• Finally, learn to view ideas and evaluate your proposal from the hmder's perspective. While an idea must first appeal to us and our colleagues, in the end, we must be able to view our idea from the vantage of others if we are to propose a project of more general or public interest.

    We weave these principles and guidelines together in four of the chapters of this book: “Idea Development,” “Funding,” “Proposals,” and “Managing a Funded Project.”

    Organization of this Book

    In Chapter 2, we suggest ways to develop ideas in and of themselves and in relation to the art of crafting a proposal. For us, idea development is a flexible process that allows the lifelong academic learner to pave a path with sketches. In turn, the sketches allow the author of the ideas and the author's associates to parse core notions and develop project alternatives. Easily revised, the sketches allow for the restatement of ideas and implications with ease. With minimal effort, one can prepare several alternatives, analyze and assess their strengths and weaknesses, and then make an informed choice on which to develop into a proposal.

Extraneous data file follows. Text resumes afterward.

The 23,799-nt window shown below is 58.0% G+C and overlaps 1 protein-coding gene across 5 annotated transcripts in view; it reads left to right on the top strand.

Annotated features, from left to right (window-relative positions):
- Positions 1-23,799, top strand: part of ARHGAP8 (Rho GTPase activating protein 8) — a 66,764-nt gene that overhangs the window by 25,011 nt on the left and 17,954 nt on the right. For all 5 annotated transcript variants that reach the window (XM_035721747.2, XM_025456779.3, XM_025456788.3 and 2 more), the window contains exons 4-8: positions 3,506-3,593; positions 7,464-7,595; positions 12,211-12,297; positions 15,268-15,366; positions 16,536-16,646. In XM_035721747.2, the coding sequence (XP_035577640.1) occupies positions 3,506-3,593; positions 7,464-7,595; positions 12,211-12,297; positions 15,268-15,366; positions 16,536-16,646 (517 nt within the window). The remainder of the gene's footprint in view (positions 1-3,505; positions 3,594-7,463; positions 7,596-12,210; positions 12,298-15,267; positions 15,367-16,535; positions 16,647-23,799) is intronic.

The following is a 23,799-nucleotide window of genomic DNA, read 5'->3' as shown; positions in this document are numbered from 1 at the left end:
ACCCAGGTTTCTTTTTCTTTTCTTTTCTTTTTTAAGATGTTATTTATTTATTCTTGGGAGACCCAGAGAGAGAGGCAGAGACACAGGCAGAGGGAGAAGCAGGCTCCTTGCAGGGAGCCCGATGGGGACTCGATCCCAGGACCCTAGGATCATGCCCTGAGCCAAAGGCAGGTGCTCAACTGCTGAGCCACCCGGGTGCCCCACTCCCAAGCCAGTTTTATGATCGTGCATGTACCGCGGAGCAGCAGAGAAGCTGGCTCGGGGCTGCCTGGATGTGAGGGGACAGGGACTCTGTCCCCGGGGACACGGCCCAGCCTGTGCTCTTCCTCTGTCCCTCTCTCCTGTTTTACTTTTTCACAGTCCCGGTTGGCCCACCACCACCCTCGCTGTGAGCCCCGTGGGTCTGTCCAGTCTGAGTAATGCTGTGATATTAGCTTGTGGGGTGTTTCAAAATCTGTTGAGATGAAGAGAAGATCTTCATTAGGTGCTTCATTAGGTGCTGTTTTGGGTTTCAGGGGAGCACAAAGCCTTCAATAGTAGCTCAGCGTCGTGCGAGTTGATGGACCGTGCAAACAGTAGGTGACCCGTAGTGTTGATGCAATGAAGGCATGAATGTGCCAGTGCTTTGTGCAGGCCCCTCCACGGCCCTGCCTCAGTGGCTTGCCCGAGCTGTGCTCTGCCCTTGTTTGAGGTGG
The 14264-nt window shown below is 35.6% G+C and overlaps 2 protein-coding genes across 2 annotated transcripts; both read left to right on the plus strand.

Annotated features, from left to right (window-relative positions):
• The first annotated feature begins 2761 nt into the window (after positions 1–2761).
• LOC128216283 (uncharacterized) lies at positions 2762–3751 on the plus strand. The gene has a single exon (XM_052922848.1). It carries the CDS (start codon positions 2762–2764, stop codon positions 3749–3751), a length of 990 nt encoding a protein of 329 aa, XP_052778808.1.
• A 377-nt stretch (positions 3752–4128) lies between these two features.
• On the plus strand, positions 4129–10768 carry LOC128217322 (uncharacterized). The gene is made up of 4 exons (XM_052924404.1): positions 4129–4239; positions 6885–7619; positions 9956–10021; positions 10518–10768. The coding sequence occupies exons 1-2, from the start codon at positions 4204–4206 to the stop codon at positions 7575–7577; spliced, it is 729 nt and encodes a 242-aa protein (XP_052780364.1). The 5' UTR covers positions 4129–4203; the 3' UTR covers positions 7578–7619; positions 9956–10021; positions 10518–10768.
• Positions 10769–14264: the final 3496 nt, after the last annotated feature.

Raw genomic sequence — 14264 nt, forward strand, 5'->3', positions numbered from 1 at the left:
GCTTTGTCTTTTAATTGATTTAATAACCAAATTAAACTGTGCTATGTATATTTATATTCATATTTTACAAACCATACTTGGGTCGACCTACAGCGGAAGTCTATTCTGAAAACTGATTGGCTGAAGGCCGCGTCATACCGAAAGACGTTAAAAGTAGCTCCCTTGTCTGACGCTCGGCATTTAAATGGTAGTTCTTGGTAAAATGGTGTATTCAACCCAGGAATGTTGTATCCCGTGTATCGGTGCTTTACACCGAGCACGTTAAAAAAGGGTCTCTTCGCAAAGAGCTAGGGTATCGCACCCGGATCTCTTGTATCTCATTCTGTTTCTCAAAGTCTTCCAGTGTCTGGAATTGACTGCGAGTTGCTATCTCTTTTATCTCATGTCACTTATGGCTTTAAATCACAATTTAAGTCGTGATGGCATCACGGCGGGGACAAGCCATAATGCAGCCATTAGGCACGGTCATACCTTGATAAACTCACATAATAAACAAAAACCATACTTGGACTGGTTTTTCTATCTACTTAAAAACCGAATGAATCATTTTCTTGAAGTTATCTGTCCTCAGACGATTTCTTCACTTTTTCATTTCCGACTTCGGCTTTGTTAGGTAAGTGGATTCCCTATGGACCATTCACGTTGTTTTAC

We begin this chapter with a discussion of ideas and their gestation as sketches. We introduce dimensions of inquiry to help clarify our thoughts and inform the writing of the proposal. We then move on to sketch meaningful idea/project alternatives—and their implications—so as to prepare for a thoughtful exchange with funders. By “thoughtful exchange” we mean the ability to discuss the purpose of the project, to demonstrate its relationship to other work (past and present), and to clearly and effectively articulate a scale of effort and length of time that makes a contribution to practice or understanding.